Walls have been framed, sheetrocked and taped. Kind of beautiful to look at the unfinished bones of Cruzio’s new office space.
Our designer Krissie Olson chose red stairs for our new office space.
It’s not going to be a typical bland office space…
This report by Peggy
Now Cruzio’s new building is more than a skeleton. We’ve got rooms becoming actual rooms, with sheetrock, tape and plaster. It’s exciting to see our floorplan fleshed out and becoming 3-dimensional at last.
We’re impatient to move in, but there’s still another month of work to go.
When the walls in a steel-and-concrete building are framed, it’s silver all around. There aren’t any walls to block the light, so one room shines into another and another. Kind of sad that it has to get filled in.
by: Melody Parker
The Festival Glen, the outdoor amphitheater alone makes this play worth seeing. The 8 PM show allows for a beautiful transformation from day to night characteristic of these summer months. I was surrounded by magical giants, redwoods that seemed to protect from harm as well as weather. The pine scent in the forest grove felt a million miles from the bustle of downtown Santa Cruz. Where else can you lay on a blanket, sip wine from the bottle, and watch a live performance under the stars? This decadent, romantic setting seems to push the limits of legality, but it remains perfectly legal.
The noise, the big saws and bulldozers inside the building, the piles of broken-up walls and floors — that’s what’s going on at the Sentinel Building.
As demolition continues at the Sentinel Building, we can now see right through it.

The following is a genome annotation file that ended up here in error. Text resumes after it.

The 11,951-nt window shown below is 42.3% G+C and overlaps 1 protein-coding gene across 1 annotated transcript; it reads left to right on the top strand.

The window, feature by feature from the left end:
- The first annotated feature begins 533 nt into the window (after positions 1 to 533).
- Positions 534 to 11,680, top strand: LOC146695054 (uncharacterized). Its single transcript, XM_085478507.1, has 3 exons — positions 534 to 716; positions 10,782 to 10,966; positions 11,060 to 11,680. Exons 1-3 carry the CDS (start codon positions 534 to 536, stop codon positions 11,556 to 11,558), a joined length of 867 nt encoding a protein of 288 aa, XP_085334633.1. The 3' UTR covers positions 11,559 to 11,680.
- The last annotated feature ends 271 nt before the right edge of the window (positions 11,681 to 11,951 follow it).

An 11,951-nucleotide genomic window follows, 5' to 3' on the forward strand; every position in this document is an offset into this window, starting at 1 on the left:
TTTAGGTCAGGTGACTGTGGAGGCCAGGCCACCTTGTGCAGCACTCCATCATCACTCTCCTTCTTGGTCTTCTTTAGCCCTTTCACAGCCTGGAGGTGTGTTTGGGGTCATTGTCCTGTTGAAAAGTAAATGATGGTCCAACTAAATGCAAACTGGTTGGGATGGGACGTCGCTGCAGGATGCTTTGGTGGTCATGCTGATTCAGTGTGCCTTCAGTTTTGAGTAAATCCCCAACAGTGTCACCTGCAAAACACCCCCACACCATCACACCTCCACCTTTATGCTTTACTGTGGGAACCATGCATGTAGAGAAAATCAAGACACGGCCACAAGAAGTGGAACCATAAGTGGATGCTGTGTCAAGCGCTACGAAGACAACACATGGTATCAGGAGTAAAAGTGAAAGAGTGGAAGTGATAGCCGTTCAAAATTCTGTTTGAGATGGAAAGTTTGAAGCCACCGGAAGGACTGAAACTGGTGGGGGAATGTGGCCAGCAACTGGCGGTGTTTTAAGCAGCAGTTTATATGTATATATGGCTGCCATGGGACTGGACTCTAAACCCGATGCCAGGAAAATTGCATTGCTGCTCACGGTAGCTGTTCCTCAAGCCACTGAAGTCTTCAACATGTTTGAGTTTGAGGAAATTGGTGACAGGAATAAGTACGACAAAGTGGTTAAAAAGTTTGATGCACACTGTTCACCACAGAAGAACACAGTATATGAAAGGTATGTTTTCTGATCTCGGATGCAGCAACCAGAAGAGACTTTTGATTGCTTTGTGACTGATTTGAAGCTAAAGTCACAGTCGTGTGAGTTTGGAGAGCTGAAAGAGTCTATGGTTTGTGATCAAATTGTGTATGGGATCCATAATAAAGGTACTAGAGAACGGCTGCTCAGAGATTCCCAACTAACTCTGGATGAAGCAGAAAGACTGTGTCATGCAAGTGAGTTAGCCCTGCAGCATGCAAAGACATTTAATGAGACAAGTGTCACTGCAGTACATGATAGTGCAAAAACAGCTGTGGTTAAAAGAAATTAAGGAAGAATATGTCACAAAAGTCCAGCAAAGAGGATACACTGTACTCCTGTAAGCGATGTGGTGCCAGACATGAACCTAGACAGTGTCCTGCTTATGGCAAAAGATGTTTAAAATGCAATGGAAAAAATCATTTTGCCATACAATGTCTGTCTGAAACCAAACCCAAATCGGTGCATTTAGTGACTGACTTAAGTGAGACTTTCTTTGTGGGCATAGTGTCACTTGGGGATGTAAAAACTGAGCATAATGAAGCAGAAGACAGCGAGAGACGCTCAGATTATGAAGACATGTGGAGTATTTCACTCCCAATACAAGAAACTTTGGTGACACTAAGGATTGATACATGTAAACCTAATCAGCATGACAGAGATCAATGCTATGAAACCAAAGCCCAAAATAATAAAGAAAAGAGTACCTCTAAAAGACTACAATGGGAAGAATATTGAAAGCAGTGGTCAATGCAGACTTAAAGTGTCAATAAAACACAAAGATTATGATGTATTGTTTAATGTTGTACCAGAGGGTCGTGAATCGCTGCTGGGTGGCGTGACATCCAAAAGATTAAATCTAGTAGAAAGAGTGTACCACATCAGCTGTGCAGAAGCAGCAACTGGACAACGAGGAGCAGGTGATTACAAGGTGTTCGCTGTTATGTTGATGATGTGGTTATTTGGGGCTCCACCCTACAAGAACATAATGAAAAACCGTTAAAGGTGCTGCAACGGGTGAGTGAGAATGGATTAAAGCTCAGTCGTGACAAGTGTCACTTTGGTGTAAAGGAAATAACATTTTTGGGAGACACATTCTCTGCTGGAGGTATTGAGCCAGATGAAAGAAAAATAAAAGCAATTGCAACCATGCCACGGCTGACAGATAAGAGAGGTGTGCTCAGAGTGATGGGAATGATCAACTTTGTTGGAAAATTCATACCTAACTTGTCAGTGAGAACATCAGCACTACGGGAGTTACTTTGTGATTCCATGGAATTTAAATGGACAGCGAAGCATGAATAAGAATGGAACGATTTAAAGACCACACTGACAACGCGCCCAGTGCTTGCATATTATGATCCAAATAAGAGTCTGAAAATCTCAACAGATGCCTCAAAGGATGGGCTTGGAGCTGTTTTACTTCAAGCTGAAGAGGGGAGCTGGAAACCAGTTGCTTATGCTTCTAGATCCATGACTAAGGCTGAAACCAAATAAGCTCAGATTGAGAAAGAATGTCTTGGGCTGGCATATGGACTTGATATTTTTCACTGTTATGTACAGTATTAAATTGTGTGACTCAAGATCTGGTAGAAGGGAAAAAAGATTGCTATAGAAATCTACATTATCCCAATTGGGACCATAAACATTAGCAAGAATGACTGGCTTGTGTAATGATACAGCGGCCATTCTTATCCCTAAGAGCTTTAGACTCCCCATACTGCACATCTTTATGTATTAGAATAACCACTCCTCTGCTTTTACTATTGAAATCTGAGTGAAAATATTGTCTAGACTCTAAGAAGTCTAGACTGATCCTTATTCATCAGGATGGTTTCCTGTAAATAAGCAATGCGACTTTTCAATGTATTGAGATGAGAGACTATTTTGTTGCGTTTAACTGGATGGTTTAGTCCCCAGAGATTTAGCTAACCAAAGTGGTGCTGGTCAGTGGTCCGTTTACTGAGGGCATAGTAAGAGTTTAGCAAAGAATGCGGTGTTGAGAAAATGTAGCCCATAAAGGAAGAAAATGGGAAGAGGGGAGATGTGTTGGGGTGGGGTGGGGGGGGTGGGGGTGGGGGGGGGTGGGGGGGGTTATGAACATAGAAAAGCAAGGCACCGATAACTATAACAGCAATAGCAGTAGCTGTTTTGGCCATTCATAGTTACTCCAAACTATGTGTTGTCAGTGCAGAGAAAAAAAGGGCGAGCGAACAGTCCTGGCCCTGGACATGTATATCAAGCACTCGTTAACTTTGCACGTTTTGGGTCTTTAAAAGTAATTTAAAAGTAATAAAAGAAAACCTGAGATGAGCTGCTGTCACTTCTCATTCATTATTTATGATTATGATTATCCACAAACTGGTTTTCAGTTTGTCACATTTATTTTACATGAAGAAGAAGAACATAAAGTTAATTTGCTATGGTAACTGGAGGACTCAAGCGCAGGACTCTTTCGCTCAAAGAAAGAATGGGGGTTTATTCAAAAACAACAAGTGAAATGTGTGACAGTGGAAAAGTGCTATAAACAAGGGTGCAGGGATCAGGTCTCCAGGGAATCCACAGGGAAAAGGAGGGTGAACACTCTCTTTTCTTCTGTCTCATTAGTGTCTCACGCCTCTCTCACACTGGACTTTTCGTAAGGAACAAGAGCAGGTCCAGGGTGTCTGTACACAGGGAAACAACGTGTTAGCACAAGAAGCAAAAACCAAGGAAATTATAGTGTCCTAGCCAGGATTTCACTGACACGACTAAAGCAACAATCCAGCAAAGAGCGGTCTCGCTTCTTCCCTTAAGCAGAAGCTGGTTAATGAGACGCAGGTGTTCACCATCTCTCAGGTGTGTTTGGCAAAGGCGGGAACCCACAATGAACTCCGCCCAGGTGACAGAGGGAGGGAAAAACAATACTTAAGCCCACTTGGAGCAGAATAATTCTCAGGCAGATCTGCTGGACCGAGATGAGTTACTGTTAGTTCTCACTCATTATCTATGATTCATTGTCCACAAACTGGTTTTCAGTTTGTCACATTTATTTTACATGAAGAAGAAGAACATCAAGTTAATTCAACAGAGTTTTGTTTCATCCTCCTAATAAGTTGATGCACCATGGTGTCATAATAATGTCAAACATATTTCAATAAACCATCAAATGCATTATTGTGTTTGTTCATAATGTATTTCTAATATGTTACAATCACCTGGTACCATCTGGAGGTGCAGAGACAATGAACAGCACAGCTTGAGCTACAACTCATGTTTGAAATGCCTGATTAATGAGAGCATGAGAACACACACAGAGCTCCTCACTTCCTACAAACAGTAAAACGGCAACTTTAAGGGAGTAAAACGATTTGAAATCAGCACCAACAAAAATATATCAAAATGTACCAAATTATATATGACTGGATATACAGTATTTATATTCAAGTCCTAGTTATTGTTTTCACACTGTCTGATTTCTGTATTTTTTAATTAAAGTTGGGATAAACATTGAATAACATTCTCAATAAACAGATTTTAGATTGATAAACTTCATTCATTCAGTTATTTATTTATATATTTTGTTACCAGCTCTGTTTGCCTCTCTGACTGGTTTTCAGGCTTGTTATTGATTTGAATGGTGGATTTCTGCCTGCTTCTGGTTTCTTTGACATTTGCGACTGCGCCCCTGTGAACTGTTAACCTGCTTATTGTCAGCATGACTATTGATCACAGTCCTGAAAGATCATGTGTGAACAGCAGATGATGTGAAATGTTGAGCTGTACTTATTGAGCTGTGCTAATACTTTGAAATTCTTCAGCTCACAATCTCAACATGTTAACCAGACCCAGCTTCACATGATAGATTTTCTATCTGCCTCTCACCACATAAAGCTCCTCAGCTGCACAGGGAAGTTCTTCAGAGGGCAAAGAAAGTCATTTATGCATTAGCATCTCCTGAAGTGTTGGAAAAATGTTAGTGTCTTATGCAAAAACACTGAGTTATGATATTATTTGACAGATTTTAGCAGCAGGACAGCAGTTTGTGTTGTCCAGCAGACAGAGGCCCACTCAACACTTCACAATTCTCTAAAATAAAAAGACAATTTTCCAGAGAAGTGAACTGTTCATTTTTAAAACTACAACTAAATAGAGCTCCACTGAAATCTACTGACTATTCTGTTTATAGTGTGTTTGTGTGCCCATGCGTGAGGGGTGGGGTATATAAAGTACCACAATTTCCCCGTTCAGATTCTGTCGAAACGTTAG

The task of designing the Sentinel Building renovation went to Matthew Thompson, one of Santa Cruz’s most talented and influential architects.
His approach — preserving the brawny beauty of the mid-century modern building while upgrading its function — won the job for his firm.
Here is Matthew dashing through demolished concrete:
And here he is close up:
The demolition is happening fast at the New Sentinel building. That means lots of smashing and crashing. We’re opening up windows and doors to let light into the once-dour printing plant. Today Shane called us over to watch some walls fall down — doorways will replace them.
These are 50-year-old 6″ thick concrete walls full of rebar that have been cut straight through, carefully prepped, and today got pushed over with a tremendous bang!
We start with a manufacturing building in downtown Santa Cruz. Our plan: to recycle and re-use the building for a couple of local organizations (Cruzio and Ecology Action). That means making the building people-friendly. Step one: it’s dark and gloomy inside. We need more windows and doors!
The original parking lot face of the building (notice, no downstairs windows at all):
Here’s what’s happening to that wall (that’s Shane standing in the foreground):